His work as a documentary-maker has taken him all over the world, but it’s with the fictional London Borough of Walford, E20, that many will always associate Ross Kemp.
Grant Mitchell remains one of EastEnders’ most popular characters and later this week the hard man with a soft centre makes a brief comeback after 10 years away.
But Grant’s return is also tinged with sadness, as it coincides with the exit of another EastEnders icon, Grant and Phil’s beloved mum, Peggy, who, this week, loses her fight with cancer.
As we get set for a week of high emotion, Ross opens up about his return, and gives TV Times a taste of things to come…
How did your return come about?
“Barbara Windsor approached me to say that she was leaving. She was on holiday, as was I, and she asked if I’d come back for it. I had to check the dates because, with the nature of what I do now, I’m out of the country a lot. It all worked, so I thought ‘Why not?’”
What was your first day back on set like?
“A cross between déja vu, a dream and the first day back in Sixth Form at school. So a mixture of lots of things!”
How did it feel being on set again?
“The most overwhelming thing was actually how little it had changed. It was great to see lots of faces that I recognised and knew. There seemed to be a lot of people happy to see Grant back!”
How did you feel about playing Grant again, after such a long absence from the soap?
“There’s always the concern about if you can do it again. I’ve been doing something very, very different to acting for the last 10 years, so there was a natural concern, maybe even a fear of letting people down.
“But with the help of Steve [McFadden, who plays Phil], Tish [Letitia Dean, AKA Sharon] and Barbara – the main people I worked with – it was great. We have a lot of history together and a lot of respect for each other.”
What was it like working with them again?
“It was great! They’ve always been a huge part of Grant’s storylines over the years. There’s a lot of respect between us. I think Steve has been the best actor in soap for the last 30 odd years.
“I love Adam Woodyatt [Ian Beale] dearly, but Steve’s storylines have been so painful. He’s very realistic in the way that he acts. He deserves credit for that.”
How did you react when you read your scripts for the first time?
“I just went ‘Oh my god; all those lines!’ It was weird to go back to line-learning. Grant hasn’t changed. There’s lots of suppressed violence and lots of tears. Maybe even some unsuppressed violence. There’s lot of raging, crying and slamming of doors…”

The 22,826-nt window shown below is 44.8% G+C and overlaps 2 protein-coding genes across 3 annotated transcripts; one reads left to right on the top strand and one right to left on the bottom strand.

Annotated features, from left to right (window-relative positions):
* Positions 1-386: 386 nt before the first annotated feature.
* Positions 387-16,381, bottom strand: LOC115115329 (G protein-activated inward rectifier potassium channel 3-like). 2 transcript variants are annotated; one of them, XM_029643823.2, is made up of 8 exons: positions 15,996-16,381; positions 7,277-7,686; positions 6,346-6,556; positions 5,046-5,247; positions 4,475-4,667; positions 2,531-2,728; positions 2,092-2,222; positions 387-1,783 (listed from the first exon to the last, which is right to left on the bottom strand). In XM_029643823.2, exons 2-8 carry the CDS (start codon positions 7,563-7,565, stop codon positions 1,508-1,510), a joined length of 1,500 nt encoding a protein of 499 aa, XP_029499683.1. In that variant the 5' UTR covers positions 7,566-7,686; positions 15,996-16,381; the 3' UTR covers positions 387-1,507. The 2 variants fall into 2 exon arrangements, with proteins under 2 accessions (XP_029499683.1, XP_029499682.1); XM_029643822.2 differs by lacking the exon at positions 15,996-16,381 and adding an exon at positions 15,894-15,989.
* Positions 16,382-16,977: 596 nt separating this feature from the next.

Why do you think the Mitchell brothers such a good on-screen partnership?
“I guess we probably look the part, so good casting. We’re two actors that get on with each other and work together to build a family. And we have one of the most loved actresses in the country as our mother.
“I think people have a natural affinity to brothers and siblings. These are two tough brothers who fight on behalf of their mother and family reputation.”
What’s your favourite storyline of all time?
“There are so many! It has to be Tiffany-gate or Sharon-gate, I guess. I was working with great actors and it generated a lot of viewers. I also loved it when the Mitchell brothers got to go abroad. There was a very funny one written by Tony Jordan where they thought they were in France when they weren’t. I like things like that.”
There’s a huge moment for EastEnders next week, when Peggy dies. Why do you think she has become such a hit with viewers?
“Barbara Windsor is so iconic. And Peggy is a matriarch; a typical East End mum. The Mitchells are this east London, working class, slightly dodgy family. No matter what school you went to, there were always brothers who were bruisers, and the Mitchells are the bruisers.”
Do you have a favourite Peggy and Grant scene of all time?
“There was one when Peggy had to hit me, and I had to hit her back. I hated the idea that Grant would hit his mum. I only slightly tapped Barbara, but she went back like she’d been hit by Mike Tyson and John Wayne at the same time. That was always funny.
“And I love all the tender and loving stuff – ‘my boys’ – things like that. It was very emotional shooting the last scenes because we knew that Barbara wasn’t coming back.
“There’s a nice scene where Peggy comes out of the pub, says ‘goodbye’ to it, puts her arms through Phil and Grant’s and we walk off through the square. That was nice to film.”
Your documentary-making has taken you all over the world. What’s the weirdest place you’ve been recognised?
“A place called Lyari [in Karachi, Pakistan], which is a no-go zone. I’d just been shot at by the police who saw me with activists on a roof of a building. I escaped and got down, and then a woman stopped me and went ‘You’re Grant Mitchell, aren’t you?!’”
What’s coming up for your next?
“In June-July, I’ve got a Syria and Iraq special going out, and it’s very revealing. It’s on the front line against ISIS. It’s a 90-minute film and probably the best documentary I’ve made.”
Would you consider a return to EastEnders in the future?
“There’s no reason why not. I’ve always said, ‘Never say never…’”